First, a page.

Distracted Driving Accounted for Nearly 5,500 Roadway Deaths in 2009, Called an 'Epidemic'
Photo by mrJasonWeaver via Flickr
For the second year in a row, national statistics show that distracted driving had led to 5,474 deaths and 448,000 injuries on U.S. roads in 2009. That represents 16% of traffic fatalities across the country, the U.S. Department of Transportation announced today (.pdf).
“These numbers show that distracted driving remains an epidemic in America, and they are just the tip of the iceberg,” said Transportation Secretary Ray LaHood. “Tomorrow, I’m convening our second Distracted Driving Summit in the hopes that we can continue to draw attention to the dangers of distracted driving and work together to save lives.”
LaHood actually believes the numbers could be higher since not all jurisdictions document whether distraction was a factor in a crash.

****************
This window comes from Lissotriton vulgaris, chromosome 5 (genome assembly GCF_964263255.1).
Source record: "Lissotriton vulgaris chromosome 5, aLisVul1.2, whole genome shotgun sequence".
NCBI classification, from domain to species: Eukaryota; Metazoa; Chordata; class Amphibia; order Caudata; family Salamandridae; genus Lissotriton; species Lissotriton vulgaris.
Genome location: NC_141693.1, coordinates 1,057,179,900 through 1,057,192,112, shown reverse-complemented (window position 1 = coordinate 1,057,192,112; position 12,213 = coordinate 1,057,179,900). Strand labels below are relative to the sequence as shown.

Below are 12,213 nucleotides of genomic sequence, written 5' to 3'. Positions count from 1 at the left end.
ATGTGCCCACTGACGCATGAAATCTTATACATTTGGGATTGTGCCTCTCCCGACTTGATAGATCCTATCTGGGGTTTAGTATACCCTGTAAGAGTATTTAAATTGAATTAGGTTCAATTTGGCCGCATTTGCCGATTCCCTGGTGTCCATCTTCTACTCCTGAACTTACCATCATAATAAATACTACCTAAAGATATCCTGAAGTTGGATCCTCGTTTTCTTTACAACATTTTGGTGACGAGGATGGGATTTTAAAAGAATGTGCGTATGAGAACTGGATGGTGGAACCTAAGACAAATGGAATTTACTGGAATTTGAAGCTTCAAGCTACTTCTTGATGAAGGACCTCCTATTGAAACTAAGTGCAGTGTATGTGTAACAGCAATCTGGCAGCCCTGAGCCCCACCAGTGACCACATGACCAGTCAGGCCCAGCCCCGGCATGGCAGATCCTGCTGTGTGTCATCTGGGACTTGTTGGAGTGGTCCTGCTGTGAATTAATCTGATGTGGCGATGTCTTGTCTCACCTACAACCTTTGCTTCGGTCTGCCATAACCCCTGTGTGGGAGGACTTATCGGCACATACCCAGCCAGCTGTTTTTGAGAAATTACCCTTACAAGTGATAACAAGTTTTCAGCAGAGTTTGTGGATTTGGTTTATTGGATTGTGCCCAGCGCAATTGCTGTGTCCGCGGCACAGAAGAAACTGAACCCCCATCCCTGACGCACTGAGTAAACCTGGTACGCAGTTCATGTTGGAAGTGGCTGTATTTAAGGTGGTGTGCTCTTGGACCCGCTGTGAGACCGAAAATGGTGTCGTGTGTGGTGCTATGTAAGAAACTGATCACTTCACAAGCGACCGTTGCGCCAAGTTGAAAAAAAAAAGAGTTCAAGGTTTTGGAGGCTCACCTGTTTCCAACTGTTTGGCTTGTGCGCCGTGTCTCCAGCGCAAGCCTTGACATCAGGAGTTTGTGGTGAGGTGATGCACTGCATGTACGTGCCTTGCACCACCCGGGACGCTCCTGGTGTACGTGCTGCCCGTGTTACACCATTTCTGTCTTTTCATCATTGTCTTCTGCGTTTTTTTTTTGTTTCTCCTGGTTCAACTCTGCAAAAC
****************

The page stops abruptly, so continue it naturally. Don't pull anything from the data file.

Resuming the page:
The age-group with the highest proportion of distractions and fatality crashes was 20 and under. 30 to 39-year-olds had the highest proportion of cell phone use and fatalities.
In California, it is illegal to text or hold and talk on a phone while driving. Despite the laws, one recent study found that texting had doubled since it went into effect a year and a half ago.